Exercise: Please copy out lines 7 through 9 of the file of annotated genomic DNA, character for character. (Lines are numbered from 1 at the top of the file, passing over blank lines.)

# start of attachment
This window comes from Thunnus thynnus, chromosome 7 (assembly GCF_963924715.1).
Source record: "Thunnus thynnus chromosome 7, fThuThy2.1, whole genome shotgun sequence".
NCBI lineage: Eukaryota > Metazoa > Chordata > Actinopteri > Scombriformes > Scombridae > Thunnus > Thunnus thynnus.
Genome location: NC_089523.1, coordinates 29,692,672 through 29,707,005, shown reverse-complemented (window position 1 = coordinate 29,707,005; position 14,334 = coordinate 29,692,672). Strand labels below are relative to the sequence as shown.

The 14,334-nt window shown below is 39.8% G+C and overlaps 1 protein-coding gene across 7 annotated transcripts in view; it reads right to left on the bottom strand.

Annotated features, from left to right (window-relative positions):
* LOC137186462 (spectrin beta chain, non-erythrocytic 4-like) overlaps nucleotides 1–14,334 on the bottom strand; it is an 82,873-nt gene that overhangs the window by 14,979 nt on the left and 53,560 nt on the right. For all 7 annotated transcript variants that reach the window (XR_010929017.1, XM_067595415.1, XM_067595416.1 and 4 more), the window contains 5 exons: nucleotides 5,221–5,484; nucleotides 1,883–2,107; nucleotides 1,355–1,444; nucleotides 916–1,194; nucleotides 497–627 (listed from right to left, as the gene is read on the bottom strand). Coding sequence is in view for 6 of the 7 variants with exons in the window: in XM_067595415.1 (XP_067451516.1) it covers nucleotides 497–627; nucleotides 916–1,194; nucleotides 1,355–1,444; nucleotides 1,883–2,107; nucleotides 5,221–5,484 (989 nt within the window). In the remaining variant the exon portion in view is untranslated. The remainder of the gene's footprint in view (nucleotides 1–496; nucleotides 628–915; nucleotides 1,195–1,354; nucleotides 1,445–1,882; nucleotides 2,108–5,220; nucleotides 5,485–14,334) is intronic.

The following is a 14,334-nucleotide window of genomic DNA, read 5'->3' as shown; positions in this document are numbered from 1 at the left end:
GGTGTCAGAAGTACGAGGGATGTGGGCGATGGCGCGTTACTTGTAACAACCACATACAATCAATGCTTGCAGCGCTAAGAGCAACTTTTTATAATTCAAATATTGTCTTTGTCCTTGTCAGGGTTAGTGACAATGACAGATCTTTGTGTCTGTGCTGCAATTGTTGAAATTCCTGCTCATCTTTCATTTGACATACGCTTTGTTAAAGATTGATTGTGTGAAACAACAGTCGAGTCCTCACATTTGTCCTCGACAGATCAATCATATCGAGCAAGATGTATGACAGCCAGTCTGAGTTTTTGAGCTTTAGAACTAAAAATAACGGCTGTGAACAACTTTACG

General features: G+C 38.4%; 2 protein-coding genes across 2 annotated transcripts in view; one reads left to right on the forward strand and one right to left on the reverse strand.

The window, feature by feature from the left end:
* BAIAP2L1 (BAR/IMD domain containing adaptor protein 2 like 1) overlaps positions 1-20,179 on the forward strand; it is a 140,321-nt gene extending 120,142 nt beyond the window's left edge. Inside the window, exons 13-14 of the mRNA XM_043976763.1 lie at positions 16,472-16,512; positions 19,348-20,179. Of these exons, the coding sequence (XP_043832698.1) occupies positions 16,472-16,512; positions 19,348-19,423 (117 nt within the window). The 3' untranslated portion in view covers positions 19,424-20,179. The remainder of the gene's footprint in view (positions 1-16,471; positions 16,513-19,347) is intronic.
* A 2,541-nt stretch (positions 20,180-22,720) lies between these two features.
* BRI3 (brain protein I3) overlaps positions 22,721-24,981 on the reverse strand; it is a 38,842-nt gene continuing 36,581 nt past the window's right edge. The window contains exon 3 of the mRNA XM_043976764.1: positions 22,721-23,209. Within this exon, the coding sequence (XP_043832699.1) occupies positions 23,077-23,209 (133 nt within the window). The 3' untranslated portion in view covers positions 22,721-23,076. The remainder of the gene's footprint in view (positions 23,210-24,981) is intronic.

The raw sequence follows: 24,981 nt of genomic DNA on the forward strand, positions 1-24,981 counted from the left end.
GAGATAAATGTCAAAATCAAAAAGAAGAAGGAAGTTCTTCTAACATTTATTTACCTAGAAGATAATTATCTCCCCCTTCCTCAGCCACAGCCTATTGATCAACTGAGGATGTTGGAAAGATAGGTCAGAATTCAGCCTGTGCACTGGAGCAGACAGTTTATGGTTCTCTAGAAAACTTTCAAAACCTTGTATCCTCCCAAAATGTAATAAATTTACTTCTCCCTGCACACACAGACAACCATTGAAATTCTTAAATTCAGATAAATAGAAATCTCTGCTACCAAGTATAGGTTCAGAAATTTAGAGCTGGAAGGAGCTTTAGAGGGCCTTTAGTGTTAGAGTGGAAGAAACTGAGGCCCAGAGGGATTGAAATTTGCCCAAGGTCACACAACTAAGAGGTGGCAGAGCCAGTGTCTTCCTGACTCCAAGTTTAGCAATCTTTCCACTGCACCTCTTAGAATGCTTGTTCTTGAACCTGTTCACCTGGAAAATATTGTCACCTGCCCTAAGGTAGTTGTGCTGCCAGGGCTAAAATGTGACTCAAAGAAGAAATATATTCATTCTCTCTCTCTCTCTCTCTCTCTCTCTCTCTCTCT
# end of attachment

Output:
* LOC137186462 (spectrin beta chain, non-erythrocytic 4-like) overlaps nucleotides 1–14,334 on the bottom strand; it is an 82,873-nt gene that overhangs the window by 14,979 nt on the left and 53,560 nt on the right. For all 7 annotated transcript variants that reach the window (XR_010929017.1, XM_067595415.1, XM_067595416.1 and 4 more), the window contains 5 exons: nucleotides 5,221–5,484; nucleotides 1,883–2,107; nucleotides 1,355–1,444; nucleotides 916–1,194; nucleotides 497–627 (listed from right to left, as the gene is read on the bottom strand). Coding sequence is in view for 6 of the 7 variants with exons in the window: in XM_067595415.1 (XP_067451516.1) it covers nucleotides 497–627; nucleotides 916–1,194; nucleotides 1,355–1,444; nucleotides 1,883–2,107; nucleotides 5,221–5,484 (989 nt within the window). In the remaining variant the exon portion in view is untranslated. The remainder of the gene's footprint in view (nucleotides 1–496; nucleotides 628–915; nucleotides 1,195–1,354; nucleotides 1,445–1,882; nucleotides 2,108–5,220; nucleotides 5,485–14,334) is intronic.

The following is a 14,334-nucleotide window of genomic DNA, read 5'->3' as shown; positions in this document are numbered from 1 at the left end:
GGTGTCAGAAGTACGAGGGATGTGGGCGATGGCGCGTTACTTGTAACAACCACATACAATCAATGCTTGCAGCGCTAAGAGCAACTTTTTATAATTCAAATATTGTCTTTGTCCTTGTCAGGGTTAGTGACAATGACAGATCTTTGTGTCTGTGCTGCAATTGTTGAAATTCCTGCTCATCTTTCATTTGACATACGCTTTGTTAAAGATTGATTGTGTGAAACAACAGTCGAGTCCTCACATTTGTCCTCGACAGATCAATCATATCGAGCAAGATGTATGACAGCCAGTCTGAGTTTTTGAGCTTTAGAACTAAAAATAACGGCTGTGAACAACTTTACG